May 9, 2001
Make Yourself Invisible
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Poem: "Make Yourself Invisible," by Charles Simic, from Walking the Black Cat (Harcourt Brace & Co.)
Make Yourself Invisible
Drew islands with palm trees
My sister did.
The beaches were empty.
We wanted to lie on their hot sand
And drink lemonade.
Read your book and be quiet,
They yelled at us from the kitchen.
That spring we could smell lilacs
During the blackout.
Boom! Boom! The bombs fell
While a dog barked bravely
In someone's back yard.
Make yourself invisible,
The old witch said.
From now on, we were breadcrumbs
In a dark forest
Where the little red birds
Had just fallen silent.
It's the birthday of poet and translator Charles Simic, born in Belgrade (1938) at a time when it was under attack by air strikes and bombing campaigns from both the Nazis and the Allies. At the age of 15, he immigrated to the United States and completed high school outside of Chicago. His first poems were published when he was just 21; his first full-length collection was called What the Grass Says (1967). Since then he has published more than 60 books, including The World Doesn't End: Prose Poems, which won the Pulitzer Prize in 1990. His most recent book, A Fly in the Soup (2001), is a memoir of his earliest childhood and young adulthood.
It's the birthday of playwright and humorist Alan Bennett, born in Leeds, England (1934). He's probably best known for his screenplay for the film The Madness of King George (1994). His first novel came out in February of 2001: The Clothes They Stood Up In. It's the story of a man and a woman who come home from the opera one night to find that their home has been robbed of everything they own.
It's the birthday of poet Mona Van Duyn, born in Waterloo, Iowa (1921).
It's the birthday of writer Richard Adams, born in Newbury, England (1920). He used to tell stories to his young daughters about rabbits, and the girls urged him to write them down. He did, and they became the novel Watership Down, which was a huge best seller when it came out in 1972.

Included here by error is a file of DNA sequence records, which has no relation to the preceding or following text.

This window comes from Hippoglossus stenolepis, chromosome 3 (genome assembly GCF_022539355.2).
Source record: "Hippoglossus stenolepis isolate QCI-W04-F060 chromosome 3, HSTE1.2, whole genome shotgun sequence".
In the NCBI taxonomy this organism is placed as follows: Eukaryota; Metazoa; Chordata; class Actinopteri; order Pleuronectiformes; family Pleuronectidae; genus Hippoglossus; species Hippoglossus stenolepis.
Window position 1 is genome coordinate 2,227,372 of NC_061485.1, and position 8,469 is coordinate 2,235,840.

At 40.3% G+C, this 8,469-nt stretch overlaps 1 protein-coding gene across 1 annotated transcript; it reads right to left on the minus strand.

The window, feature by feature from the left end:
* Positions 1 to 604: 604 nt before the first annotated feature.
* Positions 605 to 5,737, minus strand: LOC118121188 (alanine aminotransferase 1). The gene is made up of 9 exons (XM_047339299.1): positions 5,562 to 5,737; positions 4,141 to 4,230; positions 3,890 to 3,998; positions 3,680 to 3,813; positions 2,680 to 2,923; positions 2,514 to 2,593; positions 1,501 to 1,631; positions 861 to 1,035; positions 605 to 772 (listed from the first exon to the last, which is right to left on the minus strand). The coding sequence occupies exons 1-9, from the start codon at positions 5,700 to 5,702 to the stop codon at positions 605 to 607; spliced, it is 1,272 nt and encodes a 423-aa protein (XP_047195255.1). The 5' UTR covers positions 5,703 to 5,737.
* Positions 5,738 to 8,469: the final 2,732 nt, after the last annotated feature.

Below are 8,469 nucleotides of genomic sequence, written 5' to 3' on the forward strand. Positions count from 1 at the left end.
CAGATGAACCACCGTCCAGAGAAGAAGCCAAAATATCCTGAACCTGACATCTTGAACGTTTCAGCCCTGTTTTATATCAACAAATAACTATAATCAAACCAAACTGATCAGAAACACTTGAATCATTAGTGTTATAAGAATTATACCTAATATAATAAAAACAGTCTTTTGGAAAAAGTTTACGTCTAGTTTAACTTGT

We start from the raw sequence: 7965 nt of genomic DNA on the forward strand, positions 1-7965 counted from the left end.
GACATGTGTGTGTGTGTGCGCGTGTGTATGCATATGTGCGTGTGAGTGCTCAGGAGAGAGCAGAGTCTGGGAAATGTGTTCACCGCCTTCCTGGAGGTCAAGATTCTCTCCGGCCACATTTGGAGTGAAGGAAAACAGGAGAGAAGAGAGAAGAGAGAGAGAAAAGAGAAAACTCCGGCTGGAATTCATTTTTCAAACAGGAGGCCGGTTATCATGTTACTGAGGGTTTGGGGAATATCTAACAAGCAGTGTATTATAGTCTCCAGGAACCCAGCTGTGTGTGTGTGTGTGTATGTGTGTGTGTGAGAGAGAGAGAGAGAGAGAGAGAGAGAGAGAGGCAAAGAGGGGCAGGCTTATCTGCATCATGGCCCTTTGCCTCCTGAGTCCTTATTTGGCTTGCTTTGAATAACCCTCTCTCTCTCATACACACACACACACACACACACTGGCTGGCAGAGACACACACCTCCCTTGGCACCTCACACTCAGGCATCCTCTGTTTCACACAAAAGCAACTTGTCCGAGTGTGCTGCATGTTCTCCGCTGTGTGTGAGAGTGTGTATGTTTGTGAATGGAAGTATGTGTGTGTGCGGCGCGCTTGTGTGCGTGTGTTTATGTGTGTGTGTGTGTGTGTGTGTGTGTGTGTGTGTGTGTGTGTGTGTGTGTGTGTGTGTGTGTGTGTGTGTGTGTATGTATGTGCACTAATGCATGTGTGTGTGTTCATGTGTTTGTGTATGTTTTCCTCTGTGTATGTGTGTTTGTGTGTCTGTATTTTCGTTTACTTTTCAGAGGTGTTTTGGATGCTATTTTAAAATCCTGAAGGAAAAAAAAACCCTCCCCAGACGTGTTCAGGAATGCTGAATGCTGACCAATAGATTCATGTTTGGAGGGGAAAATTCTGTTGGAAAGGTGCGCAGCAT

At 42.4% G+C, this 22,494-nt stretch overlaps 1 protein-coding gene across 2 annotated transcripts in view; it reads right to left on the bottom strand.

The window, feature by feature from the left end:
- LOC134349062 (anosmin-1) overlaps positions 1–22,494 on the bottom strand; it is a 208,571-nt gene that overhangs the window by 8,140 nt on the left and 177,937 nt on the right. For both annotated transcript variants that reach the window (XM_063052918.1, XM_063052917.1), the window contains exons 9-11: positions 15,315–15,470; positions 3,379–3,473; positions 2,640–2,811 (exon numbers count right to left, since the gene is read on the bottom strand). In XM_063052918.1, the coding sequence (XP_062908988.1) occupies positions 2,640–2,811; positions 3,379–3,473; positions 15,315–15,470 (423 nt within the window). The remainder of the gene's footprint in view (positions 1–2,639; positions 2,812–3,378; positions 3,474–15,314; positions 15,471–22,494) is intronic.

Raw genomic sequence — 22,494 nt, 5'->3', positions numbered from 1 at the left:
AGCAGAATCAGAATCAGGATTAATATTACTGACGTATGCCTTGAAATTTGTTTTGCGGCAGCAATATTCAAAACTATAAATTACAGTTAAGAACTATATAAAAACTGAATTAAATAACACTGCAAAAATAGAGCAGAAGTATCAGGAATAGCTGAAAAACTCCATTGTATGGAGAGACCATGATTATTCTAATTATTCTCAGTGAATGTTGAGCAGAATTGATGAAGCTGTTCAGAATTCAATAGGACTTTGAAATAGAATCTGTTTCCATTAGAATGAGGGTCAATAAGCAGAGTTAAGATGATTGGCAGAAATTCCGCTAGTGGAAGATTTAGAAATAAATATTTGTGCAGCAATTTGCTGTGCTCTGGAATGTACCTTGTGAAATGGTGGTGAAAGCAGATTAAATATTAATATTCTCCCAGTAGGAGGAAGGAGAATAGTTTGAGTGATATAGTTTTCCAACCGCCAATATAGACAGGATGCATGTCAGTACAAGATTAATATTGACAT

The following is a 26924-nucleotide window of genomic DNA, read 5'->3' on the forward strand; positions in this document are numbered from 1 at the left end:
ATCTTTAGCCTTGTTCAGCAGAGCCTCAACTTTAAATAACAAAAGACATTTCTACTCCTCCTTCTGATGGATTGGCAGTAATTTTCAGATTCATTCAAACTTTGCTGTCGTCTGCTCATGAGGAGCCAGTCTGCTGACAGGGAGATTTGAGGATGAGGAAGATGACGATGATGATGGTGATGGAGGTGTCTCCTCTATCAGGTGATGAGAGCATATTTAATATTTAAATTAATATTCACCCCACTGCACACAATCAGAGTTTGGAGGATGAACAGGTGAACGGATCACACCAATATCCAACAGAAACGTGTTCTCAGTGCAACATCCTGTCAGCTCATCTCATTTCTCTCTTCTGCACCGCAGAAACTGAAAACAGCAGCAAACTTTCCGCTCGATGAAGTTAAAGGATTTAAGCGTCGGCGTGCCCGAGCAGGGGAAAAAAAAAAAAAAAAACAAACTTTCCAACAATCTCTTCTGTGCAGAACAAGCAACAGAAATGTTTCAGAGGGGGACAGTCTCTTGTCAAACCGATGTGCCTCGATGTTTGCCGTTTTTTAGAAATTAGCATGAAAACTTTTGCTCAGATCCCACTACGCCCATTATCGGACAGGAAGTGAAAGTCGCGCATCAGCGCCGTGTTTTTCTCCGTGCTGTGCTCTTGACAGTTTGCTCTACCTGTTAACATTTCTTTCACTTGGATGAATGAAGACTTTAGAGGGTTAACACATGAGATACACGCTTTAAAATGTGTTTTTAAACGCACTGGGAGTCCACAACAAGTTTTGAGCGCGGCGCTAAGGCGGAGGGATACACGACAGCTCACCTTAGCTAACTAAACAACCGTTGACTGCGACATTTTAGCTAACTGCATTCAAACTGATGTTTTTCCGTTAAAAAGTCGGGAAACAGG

It's the birthday of broadcast journalist Mike Wallace, born Myron Leon Wallace in Brookline, Massachusetts (1918). He started out as an actor and announcer on such popular radio series as The Lone Ranger and The Green Hornet. In the mid 1950s, he started broadcasting an hour-long weekly talk show called Night Beat, where he developed his style of interviewing.
It's the birthday of children's writer and illustrator William Pène du Bois, born in Nutley, New Jersey (1916). He started out to be an architect, but just before he was about to enter college, he sold his first children's book, The Great Geppy. His most famous book is The Twenty-One Balloons (1984).
It's the birthday of author and animal trainer Barbara Woodhouse, born in County Dublin, Ireland (1910). At the age of 70 she became famous on television - first in England, then in the United States - with her show, Training Dogs the Woodhouse Way.
It's the birthday of playwright and author J(ames) M(atthew) Barrie, born in Kirriemuir, Scotland (1860). A lonely boy, the 9th of 10 children, he was very short, and melancholy all of his life. He created one of the most memorable literary characters in history: Peter Pan. The play premiered in London in 1904. Though it was tremendously successful, he lived the last 21 of his life as a recluse, suffering from depression.
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